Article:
Canada's main stock market rose on Friday as gains in the commodity prices strengthened miners shares.
The benchmark Toronto Stock Exchange's S&P/TSX composite index rallied 68.48 points, or 0.46 percent, to 14,942.41 points.
The metal and mining sector surged 6.14 percent when May copper contract moved up 10.1 U.S. cents to 2.761 U.S. dollars per pound on the Comex division of the New York Mercantile Exchange.
Teck Resources Ltd., the Canadian copper and other basic metals producer, climbed 7.21 percent to 18.88 Canadian dollars (about 15. 01 U.S. dollars). And another heavyweight in this sector, First Quantum Minerals Ltd. even jumped 10.45 percent to 15.01 Canadian dollars.
Gold price also lifted the TSX market as April gold bullion contract jumped 15.6 U.S. dollars to 1,184.6 dollars per ounce on the Comex division of the New York Mercantile Exchange. Goldcorp Inc. gained 1.89 percent to 24.30 Canadian dollars while Barrick Gold Corp. rose 0.79 percent to 14.02 Canadian dollars.
Energy sector advanced 1.03 percent as Cenovus Energy Inc. added 1.11 percent to 21.04 Canadian dollars and Suncor Energy Inc. increased 0.11 percent to 35.45 Canadian dollars per share.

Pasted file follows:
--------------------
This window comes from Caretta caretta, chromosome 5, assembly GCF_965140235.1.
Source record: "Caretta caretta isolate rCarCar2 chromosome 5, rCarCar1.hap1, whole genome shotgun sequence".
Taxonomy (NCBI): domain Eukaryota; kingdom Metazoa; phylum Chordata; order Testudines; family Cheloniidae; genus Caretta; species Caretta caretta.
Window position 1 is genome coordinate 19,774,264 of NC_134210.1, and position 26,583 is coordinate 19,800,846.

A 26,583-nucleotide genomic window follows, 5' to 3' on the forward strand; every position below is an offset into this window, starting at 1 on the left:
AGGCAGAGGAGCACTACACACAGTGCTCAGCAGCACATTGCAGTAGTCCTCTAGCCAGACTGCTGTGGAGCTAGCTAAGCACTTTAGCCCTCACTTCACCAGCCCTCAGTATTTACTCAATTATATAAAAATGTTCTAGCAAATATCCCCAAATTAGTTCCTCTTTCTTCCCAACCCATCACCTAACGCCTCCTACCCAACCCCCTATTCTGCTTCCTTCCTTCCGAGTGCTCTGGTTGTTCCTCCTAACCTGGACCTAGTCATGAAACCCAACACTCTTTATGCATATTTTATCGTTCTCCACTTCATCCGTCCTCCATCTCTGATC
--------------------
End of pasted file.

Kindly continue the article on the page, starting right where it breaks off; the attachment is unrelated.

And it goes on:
Financials, the most heavily weighed sector, edged up 1.14 percent. Royal Bank of Canada rallied 0.99 percent to 76.39 Canadian dollars and Bank of Nova Scotia grew 0.63 percent to 63. 46 Canadian dollars.
However, healthcare sector bucked the trend, dropping 1.23 percent. Valeant Pharmaceuticals International, Inc. plunged 2.49 percent to 254 Canadian dollars, while Catamaran Corp. lost 0.97 percent to 62 Canadian dollars.
Among other sectors, info-tech and industrials gave back 0.93 percent and 0.33 percent, respectively.
On the economic beat, Statistics Canada reported on Friday that the Consumer Price Index rose 1.0 percent in the 12 months to February, matching the increase in January. On a seasonally adjusted monthly basis, the Consumer Price Index rose 0.2 percent in February, following a 0.2 percent decrease in January.
Moreover, retail sales decreased for the second consecutive month in January, declining 1.7 percent to 41.4 billion Canadian dollars.
On the currency front, the Canadian dollar climbed to 0.7950 U. S. dollar on Friday, compared with 0.7858 U.S. dollars on Thursday.